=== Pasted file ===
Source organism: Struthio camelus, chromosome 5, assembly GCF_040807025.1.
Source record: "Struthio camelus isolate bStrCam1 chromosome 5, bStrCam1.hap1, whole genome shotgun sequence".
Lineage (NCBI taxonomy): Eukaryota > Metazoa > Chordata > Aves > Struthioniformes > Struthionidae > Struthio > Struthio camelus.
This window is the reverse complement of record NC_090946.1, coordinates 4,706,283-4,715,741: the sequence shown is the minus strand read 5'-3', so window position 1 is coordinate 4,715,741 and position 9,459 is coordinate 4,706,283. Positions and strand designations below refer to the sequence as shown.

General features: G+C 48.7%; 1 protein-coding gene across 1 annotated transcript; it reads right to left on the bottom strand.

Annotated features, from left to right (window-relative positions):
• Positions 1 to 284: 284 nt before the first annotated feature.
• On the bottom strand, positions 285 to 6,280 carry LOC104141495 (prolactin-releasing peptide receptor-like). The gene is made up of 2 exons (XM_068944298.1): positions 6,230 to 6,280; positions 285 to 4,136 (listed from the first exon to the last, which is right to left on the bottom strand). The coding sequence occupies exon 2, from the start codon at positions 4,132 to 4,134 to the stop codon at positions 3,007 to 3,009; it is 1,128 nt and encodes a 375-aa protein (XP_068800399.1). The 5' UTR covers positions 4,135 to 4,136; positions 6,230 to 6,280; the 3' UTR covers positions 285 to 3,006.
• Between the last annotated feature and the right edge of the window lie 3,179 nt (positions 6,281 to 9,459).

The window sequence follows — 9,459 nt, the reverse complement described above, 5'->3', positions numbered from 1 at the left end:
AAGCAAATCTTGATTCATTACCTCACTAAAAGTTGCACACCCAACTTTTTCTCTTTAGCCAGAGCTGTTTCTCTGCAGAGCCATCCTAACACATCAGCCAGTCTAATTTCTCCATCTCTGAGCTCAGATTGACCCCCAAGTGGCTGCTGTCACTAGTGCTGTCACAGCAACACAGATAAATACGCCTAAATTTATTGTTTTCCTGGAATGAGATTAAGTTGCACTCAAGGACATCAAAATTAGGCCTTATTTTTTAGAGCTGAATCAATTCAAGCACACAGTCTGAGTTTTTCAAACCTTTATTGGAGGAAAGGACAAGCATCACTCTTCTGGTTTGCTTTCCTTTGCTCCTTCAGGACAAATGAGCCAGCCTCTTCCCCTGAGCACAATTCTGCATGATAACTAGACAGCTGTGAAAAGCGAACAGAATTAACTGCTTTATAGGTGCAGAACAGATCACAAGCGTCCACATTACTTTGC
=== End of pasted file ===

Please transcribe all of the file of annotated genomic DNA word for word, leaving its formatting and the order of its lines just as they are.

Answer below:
Source organism: Struthio camelus, chromosome 5, assembly GCF_040807025.1.
Source record: "Struthio camelus isolate bStrCam1 chromosome 5, bStrCam1.hap1, whole genome shotgun sequence".
Lineage (NCBI taxonomy): Eukaryota > Metazoa > Chordata > Aves > Struthioniformes > Struthionidae > Struthio > Struthio camelus.
This window is the reverse complement of record NC_090946.1, coordinates 4,706,283-4,715,741: the sequence shown is the minus strand read 5'-3', so window position 1 is coordinate 4,715,741 and position 9,459 is coordinate 4,706,283. Positions and strand designations below refer to the sequence as shown.

General features: G+C 48.7%; 1 protein-coding gene across 1 annotated transcript; it reads right to left on the bottom strand.

Annotated features, from left to right (window-relative positions):
• Positions 1 to 284: 284 nt before the first annotated feature.
• On the bottom strand, positions 285 to 6,280 carry LOC104141495 (prolactin-releasing peptide receptor-like). The gene is made up of 2 exons (XM_068944298.1): positions 6,230 to 6,280; positions 285 to 4,136 (listed from the first exon to the last, which is right to left on the bottom strand). The coding sequence occupies exon 2, from the start codon at positions 4,132 to 4,134 to the stop codon at positions 3,007 to 3,009; it is 1,128 nt and encodes a 375-aa protein (XP_068800399.1). The 5' UTR covers positions 4,135 to 4,136; positions 6,230 to 6,280; the 3' UTR covers positions 285 to 3,006.
• Between the last annotated feature and the right edge of the window lie 3,179 nt (positions 6,281 to 9,459).

The window sequence follows — 9,459 nt, the reverse complement described above, 5'->3', positions numbered from 1 at the left end:
AAGCAAATCTTGATTCATTACCTCACTAAAAGTTGCACACCCAACTTTTTCTCTTTAGCCAGAGCTGTTTCTCTGCAGAGCCATCCTAACACATCAGCCAGTCTAATTTCTCCATCTCTGAGCTCAGATTGACCCCCAAGTGGCTGCTGTCACTAGTGCTGTCACAGCAACACAGATAAATACGCCTAAATTTATTGTTTTCCTGGAATGAGATTAAGTTGCACTCAAGGACATCAAAATTAGGCCTTATTTTTTAGAGCTGAATCAATTCAAGCACACAGTCTGAGTTTTTCAAACCTTTATTGGAGGAAAGGACAAGCATCACTCTTCTGGTTTGCTTTCCTTTGCTCCTTCAGGACAAATGAGCCAGCCTCTTCCCCTGAGCACAATTCTGCATGATAACTAGACAGCTGTGAAAAGCGAACAGAATTAACTGCTTTATAGGTGCAGAACAGATCACAAGCGTCCACATTACTTTGC